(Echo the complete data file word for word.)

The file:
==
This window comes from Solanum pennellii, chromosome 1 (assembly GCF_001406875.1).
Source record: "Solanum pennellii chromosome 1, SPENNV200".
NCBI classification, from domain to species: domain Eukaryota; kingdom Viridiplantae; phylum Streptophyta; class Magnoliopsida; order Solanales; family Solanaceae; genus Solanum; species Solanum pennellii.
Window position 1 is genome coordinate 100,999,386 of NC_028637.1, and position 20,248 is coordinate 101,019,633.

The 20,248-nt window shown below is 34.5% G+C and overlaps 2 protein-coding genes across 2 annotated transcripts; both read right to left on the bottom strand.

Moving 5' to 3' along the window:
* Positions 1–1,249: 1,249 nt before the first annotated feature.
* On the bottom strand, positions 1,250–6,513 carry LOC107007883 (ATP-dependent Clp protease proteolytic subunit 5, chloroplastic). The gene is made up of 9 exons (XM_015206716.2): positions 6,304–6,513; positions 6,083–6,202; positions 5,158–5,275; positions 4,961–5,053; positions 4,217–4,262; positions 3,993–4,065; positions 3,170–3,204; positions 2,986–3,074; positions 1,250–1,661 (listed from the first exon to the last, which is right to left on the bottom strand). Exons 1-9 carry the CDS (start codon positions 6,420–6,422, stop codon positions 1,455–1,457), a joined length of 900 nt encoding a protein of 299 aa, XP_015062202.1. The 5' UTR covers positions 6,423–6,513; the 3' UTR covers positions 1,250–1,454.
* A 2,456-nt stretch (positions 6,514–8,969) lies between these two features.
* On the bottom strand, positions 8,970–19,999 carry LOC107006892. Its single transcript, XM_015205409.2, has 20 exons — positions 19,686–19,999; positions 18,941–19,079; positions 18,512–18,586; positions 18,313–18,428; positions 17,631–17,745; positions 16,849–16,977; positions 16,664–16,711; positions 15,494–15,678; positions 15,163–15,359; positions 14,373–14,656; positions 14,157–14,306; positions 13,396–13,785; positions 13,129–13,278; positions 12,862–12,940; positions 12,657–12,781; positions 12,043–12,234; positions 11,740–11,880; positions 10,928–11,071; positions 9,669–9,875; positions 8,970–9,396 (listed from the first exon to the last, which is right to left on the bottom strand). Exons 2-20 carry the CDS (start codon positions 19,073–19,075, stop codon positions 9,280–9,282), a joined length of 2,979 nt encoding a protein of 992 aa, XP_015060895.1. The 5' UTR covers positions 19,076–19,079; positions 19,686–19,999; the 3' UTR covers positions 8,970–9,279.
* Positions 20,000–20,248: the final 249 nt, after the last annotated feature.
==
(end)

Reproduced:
This window comes from Solanum pennellii, chromosome 1 (assembly GCF_001406875.1).
Source record: "Solanum pennellii chromosome 1, SPENNV200".
NCBI classification, from domain to species: domain Eukaryota; kingdom Viridiplantae; phylum Streptophyta; class Magnoliopsida; order Solanales; family Solanaceae; genus Solanum; species Solanum pennellii.
Window position 1 is genome coordinate 100,999,386 of NC_028637.1, and position 20,248 is coordinate 101,019,633.

The 20,248-nt window shown below is 34.5% G+C and overlaps 2 protein-coding genes across 2 annotated transcripts; both read right to left on the bottom strand.

Moving 5' to 3' along the window:
* Positions 1–1,249: 1,249 nt before the first annotated feature.
* On the bottom strand, positions 1,250–6,513 carry LOC107007883 (ATP-dependent Clp protease proteolytic subunit 5, chloroplastic). The gene is made up of 9 exons (XM_015206716.2): positions 6,304–6,513; positions 6,083–6,202; positions 5,158–5,275; positions 4,961–5,053; positions 4,217–4,262; positions 3,993–4,065; positions 3,170–3,204; positions 2,986–3,074; positions 1,250–1,661 (listed from the first exon to the last, which is right to left on the bottom strand). Exons 1-9 carry the CDS (start codon positions 6,420–6,422, stop codon positions 1,455–1,457), a joined length of 900 nt encoding a protein of 299 aa, XP_015062202.1. The 5' UTR covers positions 6,423–6,513; the 3' UTR covers positions 1,250–1,454.
* A 2,456-nt stretch (positions 6,514–8,969) lies between these two features.
* On the bottom strand, positions 8,970–19,999 carry LOC107006892. Its single transcript, XM_015205409.2, has 20 exons — positions 19,686–19,999; positions 18,941–19,079; positions 18,512–18,586; positions 18,313–18,428; positions 17,631–17,745; positions 16,849–16,977; positions 16,664–16,711; positions 15,494–15,678; positions 15,163–15,359; positions 14,373–14,656; positions 14,157–14,306; positions 13,396–13,785; positions 13,129–13,278; positions 12,862–12,940; positions 12,657–12,781; positions 12,043–12,234; positions 11,740–11,880; positions 10,928–11,071; positions 9,669–9,875; positions 8,970–9,396 (listed from the first exon to the last, which is right to left on the bottom strand). Exons 2-20 carry the CDS (start codon positions 19,073–19,075, stop codon positions 9,280–9,282), a joined length of 2,979 nt encoding a protein of 992 aa, XP_015060895.1. The 5' UTR covers positions 19,076–19,079; positions 19,686–19,999; the 3' UTR covers positions 8,970–9,279.
* Positions 20,000–20,248: the final 249 nt, after the last annotated feature.